Real Property Law

Shhh…Quiet, Title! When “Ancient” Mortgages or Deeds of Trust Come Back to Haunt You

By Kiki Manti Engel

Kiki Manti Engel

Often property owners believe that old mortgages, deeds of trust or other instruments creating a security interest in real property to secure a debt simply go away on their own with time. While this is partially true, an “ignore it and it will go away” mentality is not always the best policy. Civil Code section 882.020 provides clarity on this issue by providing, in pertinent part, “[i]f the final maturity date or the last date fixed for payment of the debt or performance of the obligation is ascertainable from the recorded evidence of indebtedness, 10 years after that date.” In other words, if the recorded mortgage, deed of trust or other security instrument includes either a maturity date or date of last payment on its face, then this lien expires 10 years after that date. But, again, the maturity date or date of last payment must appear on the recorded document itself. If no date is present, Civil Code section 882.020(a)(2) applies which provides, in pertinent part:

If the final maturity date or the last date fixed for payment of the debt or performance of the obligation is not ascertainable from the recorded evidence of indebtedness, or if there is no final maturity date or last date fixed for payment of the debt or performance of the obligation, 60 years after the date the instrument that created the security interest was recorded.

Thus, a lien created by a recorded mortgage or deed of trust that does not contain a final payment date or maturity date does not expire until 60 years after the date the instrument was recorded. But, if your client does not have 60 years to wait, a quiet title action may be the answer.

A quiet title action is filed to clear title to real property and establish title against any adverse claims or any interests in real property. (Code of Civil Procedure sections 760.010 to 764.080.) A quiet title action is initiated by filing a Verified Complaint to Quiet Title with the Court in the county in which the property is located, and subsequently recording a notice of pendency of action, or lis pendens, on the subject real property. Code of Civil Procedure section 761.020 sets forth all the information that must be included in the Verified Complaint to Quiet Title. Code of Civil Procedure section 764.010 provides that at the quiet title hearing “the court shall examine into and determine the plaintiff’s title against the claims of all the defendants.” This section further provides that, “the court shall not enter judgment by default but shall in all cases require evidence of plaintiff’s title and hear such evidence as may be offered respecting the claims of any of the defendants, other than claims the validity of which is admitted by the plaintiff in the complaint.” Essentially, the Court conducts a “mini-trial” to determine the plaintiff’s title against the claims of the named defendants, and the Court then “render(s) judgment in accordance with the evidence and the law.” (Code of Civil Procedure section 764.010.)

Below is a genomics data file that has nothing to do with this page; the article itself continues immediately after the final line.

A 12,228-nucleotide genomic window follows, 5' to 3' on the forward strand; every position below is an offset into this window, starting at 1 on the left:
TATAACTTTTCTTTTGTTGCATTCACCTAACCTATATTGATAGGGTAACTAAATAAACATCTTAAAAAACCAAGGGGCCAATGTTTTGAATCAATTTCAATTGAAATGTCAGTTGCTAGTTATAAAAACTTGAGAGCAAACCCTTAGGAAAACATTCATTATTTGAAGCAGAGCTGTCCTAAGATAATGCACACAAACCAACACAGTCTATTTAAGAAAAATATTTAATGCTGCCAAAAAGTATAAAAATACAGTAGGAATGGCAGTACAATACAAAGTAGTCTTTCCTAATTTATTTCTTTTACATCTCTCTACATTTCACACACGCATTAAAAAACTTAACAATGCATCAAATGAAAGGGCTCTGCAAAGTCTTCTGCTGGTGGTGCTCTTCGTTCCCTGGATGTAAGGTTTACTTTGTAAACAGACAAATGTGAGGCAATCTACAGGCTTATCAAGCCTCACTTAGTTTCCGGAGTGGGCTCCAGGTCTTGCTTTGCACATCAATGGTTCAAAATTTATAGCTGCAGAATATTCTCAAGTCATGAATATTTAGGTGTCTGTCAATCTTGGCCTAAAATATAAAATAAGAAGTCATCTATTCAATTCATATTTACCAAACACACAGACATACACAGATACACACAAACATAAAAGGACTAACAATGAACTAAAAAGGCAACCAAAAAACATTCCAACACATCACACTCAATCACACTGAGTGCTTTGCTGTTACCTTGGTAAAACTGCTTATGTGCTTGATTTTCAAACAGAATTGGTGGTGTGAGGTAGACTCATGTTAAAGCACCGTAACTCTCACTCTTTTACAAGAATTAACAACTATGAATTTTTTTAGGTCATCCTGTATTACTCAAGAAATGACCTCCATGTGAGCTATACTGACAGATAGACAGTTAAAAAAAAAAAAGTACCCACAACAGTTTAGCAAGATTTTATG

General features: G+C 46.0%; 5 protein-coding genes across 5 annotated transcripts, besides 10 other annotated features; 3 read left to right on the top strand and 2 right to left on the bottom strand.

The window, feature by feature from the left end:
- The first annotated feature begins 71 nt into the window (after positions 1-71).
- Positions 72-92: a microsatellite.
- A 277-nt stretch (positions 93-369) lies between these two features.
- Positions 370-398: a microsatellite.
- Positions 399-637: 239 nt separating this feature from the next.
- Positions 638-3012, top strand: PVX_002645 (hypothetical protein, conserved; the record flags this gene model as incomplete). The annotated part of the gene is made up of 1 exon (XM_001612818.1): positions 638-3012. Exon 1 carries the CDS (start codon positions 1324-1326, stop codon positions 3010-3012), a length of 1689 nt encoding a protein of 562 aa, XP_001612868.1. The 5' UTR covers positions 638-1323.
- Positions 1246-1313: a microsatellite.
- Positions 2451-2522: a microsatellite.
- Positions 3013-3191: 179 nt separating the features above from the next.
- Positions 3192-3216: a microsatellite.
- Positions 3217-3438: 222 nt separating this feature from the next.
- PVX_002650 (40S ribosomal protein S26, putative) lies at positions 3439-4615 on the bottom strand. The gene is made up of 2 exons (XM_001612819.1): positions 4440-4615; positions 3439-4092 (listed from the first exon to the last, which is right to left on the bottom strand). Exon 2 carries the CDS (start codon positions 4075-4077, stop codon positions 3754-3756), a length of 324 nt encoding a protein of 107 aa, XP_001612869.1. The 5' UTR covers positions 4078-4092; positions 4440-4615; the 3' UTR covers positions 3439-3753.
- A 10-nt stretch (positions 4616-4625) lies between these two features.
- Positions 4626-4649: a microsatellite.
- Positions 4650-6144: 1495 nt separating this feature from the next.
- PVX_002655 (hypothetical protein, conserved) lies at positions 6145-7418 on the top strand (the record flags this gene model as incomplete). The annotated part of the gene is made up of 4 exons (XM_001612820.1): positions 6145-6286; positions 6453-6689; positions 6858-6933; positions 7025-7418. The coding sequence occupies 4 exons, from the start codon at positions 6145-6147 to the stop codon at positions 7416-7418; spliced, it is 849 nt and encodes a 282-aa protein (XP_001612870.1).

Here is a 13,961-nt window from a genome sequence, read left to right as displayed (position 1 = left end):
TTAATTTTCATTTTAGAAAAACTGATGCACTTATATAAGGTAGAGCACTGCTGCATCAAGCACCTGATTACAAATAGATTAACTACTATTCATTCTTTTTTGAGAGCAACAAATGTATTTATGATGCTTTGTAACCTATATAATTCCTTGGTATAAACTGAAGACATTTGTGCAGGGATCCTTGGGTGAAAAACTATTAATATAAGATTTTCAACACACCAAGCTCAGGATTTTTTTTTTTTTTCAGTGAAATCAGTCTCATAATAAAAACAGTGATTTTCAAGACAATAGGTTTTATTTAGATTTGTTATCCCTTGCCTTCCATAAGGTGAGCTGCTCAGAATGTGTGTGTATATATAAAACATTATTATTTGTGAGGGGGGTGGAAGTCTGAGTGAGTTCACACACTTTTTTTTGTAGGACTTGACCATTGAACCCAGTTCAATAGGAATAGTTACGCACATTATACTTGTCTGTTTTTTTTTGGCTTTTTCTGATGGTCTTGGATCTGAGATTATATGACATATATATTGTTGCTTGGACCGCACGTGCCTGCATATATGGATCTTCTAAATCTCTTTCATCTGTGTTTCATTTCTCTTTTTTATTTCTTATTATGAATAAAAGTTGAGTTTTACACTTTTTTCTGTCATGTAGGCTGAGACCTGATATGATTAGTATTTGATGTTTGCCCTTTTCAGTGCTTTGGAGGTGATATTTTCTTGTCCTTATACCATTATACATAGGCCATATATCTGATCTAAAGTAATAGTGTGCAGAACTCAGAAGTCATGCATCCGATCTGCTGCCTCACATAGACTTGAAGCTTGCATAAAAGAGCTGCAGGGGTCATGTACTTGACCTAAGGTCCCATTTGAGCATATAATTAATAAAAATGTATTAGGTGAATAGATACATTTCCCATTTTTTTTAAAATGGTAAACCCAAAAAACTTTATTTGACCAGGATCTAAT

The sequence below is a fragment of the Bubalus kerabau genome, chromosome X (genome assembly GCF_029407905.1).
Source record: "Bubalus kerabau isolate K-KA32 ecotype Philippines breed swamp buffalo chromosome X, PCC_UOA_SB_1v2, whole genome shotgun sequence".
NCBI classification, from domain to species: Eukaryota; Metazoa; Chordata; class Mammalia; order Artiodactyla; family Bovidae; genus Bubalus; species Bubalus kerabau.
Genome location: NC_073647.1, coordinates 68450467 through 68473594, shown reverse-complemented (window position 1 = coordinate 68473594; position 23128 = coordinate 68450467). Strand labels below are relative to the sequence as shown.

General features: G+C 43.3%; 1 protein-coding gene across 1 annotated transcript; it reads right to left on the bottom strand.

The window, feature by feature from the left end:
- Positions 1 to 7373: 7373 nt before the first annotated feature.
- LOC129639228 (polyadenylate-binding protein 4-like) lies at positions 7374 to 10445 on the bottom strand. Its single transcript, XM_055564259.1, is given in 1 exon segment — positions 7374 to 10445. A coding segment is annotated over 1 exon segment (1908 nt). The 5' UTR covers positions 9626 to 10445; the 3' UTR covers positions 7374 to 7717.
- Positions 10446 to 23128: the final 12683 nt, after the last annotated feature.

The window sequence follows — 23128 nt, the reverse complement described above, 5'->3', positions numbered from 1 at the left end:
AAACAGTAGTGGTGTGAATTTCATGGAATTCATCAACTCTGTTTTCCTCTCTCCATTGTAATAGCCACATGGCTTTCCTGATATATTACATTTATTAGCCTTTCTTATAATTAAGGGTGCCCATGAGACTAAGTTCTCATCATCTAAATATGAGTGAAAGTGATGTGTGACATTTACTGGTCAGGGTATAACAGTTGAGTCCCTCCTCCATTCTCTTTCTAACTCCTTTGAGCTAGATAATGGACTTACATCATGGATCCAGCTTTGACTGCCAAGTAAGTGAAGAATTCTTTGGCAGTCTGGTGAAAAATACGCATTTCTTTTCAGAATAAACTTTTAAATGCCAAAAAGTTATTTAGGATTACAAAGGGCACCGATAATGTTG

Thus, although time does not necessarily eliminate certain recorded liens on real property, a quiet title action may be the solution in certain circumstances. If you have never filed this type of action, the first and best place to start is Code of Civil Procedure section 760.010, et seq.

Author’s bio: Kiki Manti Engel is an associate with Reid & Hellyer, APC where she practices business and real estate litigation. Ms. Engel’s full bio may be found at: https://rhlaw.com/attorneys/kiki-manti-engel/

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